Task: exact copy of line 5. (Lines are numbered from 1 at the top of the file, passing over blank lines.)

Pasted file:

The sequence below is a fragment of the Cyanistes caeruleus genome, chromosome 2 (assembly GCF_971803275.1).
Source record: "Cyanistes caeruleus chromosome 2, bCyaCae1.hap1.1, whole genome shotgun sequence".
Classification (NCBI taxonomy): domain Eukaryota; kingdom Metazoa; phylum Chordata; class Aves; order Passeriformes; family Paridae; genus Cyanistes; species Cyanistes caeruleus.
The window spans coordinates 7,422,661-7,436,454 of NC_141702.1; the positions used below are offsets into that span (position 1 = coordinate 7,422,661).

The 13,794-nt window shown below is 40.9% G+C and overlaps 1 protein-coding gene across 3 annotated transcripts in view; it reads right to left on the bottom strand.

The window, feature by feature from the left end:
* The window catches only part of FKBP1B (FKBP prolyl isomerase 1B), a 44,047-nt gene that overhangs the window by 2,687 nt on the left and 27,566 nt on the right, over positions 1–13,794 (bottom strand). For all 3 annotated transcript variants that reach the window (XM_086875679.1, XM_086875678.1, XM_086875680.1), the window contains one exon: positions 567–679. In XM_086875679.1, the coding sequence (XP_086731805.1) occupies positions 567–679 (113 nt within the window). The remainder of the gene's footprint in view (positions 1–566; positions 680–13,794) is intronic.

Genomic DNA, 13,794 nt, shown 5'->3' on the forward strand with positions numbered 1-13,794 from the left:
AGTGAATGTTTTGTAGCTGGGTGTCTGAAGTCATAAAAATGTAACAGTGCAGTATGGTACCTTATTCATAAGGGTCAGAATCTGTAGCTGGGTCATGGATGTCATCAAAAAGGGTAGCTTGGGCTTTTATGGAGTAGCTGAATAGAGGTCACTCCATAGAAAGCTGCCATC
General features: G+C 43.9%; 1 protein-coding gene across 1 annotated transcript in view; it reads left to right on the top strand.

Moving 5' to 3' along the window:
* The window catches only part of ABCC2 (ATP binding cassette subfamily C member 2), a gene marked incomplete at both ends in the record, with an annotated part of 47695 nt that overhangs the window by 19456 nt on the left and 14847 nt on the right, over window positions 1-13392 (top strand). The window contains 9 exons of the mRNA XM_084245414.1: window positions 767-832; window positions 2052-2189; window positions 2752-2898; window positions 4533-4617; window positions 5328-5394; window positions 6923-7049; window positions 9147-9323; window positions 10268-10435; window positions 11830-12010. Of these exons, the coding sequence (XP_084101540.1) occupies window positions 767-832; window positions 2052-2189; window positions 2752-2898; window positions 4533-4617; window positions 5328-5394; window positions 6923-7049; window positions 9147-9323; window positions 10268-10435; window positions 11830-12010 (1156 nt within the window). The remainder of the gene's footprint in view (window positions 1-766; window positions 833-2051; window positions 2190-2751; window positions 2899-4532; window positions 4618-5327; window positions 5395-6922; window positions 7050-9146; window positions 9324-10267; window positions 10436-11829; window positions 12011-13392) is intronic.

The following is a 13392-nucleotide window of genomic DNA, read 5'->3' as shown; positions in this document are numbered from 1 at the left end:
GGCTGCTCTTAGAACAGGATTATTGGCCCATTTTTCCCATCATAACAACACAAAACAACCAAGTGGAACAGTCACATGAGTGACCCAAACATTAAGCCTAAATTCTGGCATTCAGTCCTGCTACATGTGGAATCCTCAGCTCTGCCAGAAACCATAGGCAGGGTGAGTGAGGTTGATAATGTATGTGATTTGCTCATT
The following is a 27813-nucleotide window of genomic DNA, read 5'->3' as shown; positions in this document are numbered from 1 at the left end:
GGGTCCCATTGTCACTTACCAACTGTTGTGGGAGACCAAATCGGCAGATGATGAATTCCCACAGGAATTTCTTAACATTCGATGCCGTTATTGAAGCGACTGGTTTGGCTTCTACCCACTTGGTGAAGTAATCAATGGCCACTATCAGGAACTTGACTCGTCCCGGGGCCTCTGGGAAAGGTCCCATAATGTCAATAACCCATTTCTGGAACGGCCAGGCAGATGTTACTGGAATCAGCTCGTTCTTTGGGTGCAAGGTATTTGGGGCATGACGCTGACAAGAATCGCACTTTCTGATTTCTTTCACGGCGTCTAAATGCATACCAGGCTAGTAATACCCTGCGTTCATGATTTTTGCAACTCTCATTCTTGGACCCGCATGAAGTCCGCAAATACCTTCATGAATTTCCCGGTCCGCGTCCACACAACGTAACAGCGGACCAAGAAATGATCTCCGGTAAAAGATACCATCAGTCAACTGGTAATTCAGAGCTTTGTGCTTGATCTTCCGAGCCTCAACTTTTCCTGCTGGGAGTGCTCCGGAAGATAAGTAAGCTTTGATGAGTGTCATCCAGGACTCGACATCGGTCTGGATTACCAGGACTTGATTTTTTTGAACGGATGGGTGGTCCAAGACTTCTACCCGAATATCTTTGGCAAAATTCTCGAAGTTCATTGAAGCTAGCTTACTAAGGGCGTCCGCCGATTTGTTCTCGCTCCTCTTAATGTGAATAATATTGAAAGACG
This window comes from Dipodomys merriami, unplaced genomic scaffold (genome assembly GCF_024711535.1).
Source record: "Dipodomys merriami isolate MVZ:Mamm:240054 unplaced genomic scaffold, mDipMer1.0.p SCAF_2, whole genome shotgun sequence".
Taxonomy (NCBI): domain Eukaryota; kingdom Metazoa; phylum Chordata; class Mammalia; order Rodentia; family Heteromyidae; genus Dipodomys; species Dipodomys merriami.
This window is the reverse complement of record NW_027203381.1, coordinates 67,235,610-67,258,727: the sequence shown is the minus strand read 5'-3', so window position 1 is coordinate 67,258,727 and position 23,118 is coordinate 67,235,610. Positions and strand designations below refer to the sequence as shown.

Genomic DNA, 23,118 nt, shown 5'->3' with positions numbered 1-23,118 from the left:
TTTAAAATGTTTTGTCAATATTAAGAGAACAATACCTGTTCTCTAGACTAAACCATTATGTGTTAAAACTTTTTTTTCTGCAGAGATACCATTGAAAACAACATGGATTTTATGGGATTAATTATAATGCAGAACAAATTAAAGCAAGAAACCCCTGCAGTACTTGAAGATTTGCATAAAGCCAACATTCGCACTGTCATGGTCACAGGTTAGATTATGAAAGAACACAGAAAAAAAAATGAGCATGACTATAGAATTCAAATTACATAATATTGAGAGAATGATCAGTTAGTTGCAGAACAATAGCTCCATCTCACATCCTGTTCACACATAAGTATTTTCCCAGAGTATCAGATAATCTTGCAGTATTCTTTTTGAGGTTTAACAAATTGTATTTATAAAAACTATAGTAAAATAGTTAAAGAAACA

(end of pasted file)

The 13,794-nt window shown below is 40.9% G+C and overlaps 1 protein-coding gene across 3 annotated transcripts in view; it reads right to left on the bottom strand.